‘Don’t just do something! Stand there!’ — Ronald Reagan
But do so six feet away, please
We called our restaurant on Parmenter Street in Middleton Tuesday asking if it would be open for our bi-weekly breakfast of wise old guys (not old wise guys). The co-owner sounded delighted to have our business — any business. Later that day, Gov. Evers closed her place — and all restaurants and taverns in Wisconsin. — It’s a small restaurant, not a chain nor a franchise. We hope she and her sister make it. Big tips next we meet there.
Did Andrew Yang win after all? When did Mitt Romney take charge of Republican policy? How did Barack Obama burrow back into the White House? Is Bernie now commissar of the treasury?
The securities collapse of the past few weeks may have felt like a market apocalypse but the lesson of past downturns is that it could get a whole lot worse. … … A recession now looks inevitable. — “Streetwise” in the Wall Street Journal 03-18-2020.
Industry bailouts, low-interest loans, expanded unemployment bennies, mandated sick leave, tax holidays — even direct cash payments. STAT! Trump’s treasury secretary seems poised to send Blaska Policy Werkes a check for $1,000 as part of a One Trillion–dollar relief package. Why? Our drive-through window remains open as always: from 3 to 3:15 p.m. the fourth Thursday of every month. Our blogge numbers are way up. No, we will not return the check. We’ll plow it into stocks held by our Roll-over IRA as soon as it arrives, while they’re still cheap.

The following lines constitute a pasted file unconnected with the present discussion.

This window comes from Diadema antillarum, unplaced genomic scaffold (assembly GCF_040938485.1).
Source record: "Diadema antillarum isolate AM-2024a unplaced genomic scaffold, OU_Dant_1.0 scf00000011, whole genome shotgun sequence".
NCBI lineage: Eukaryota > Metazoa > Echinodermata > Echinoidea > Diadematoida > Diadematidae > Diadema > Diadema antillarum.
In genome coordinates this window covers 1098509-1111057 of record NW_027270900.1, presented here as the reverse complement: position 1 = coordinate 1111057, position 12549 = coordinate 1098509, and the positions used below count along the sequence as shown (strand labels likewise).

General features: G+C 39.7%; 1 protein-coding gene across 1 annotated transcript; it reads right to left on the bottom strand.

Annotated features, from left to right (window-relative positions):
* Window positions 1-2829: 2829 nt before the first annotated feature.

We will survive the coronavirus panic as Americans adapt, as they always do. We’re less confident of the Washington panic, as our politicians rush to throw money around without much thought or economic logic as they almost always do. — Wall Street Journal.
The Big Gummint goo-goos are elated
“The era of small government is over,” exults one headline in the New York Times. As with liberals, progressives, and socialists everywhere, the Billions with a B in fresh expenditures from government printing presses is/are not enough.
“Even the most ambitious proposals are nowhere near powerful enough to actually stop the coronavirus from destroying the economy. To do that, policymakers have to go beyond stimulus or bailouts for select industries. … They have to take responsibility for economic life on a scale not seen since the New Deal,” the NY Times urges.
Holman W. Jenkins Jr. of the (indispensable) Wall Street Journal taps the brakes on the pell mell rush to spend:
We’ll be spending a lot more than we’ve ever been willing to spend before to avoid flu deaths. 83% of our economy will be suppressed to relieve pressure on the 17% represented by health care. … Wouldn’t it make more sense to pour resources into isolating the vulnerable rather than isolating everyone?
Jenkins adds, “… Testing becomes a tad mootish now if the goal is to isolate even young and healthy people.” A tad mootish!
The camel’s nose is under the tent
Following Rahm Emmanuel’s dictate about never letting a crisis go to waste, Elizabeth Warren would attach all kinds of strings to any aid; among them, force recipients to adopt a $15 minimum wage, bring worker representatives onto corporate boards, and end share buybacks, among other requirements. (Can Pelosi be far behind with abortion on the taxpayers’ dime?)
(Under the evocative headline “What is to be done” along with the requisite photo of Lenin, The Nation magazine demands the nationalization of major industries.)
“But none of this is actually enough,” the Times communist/columnist concludes. It never is.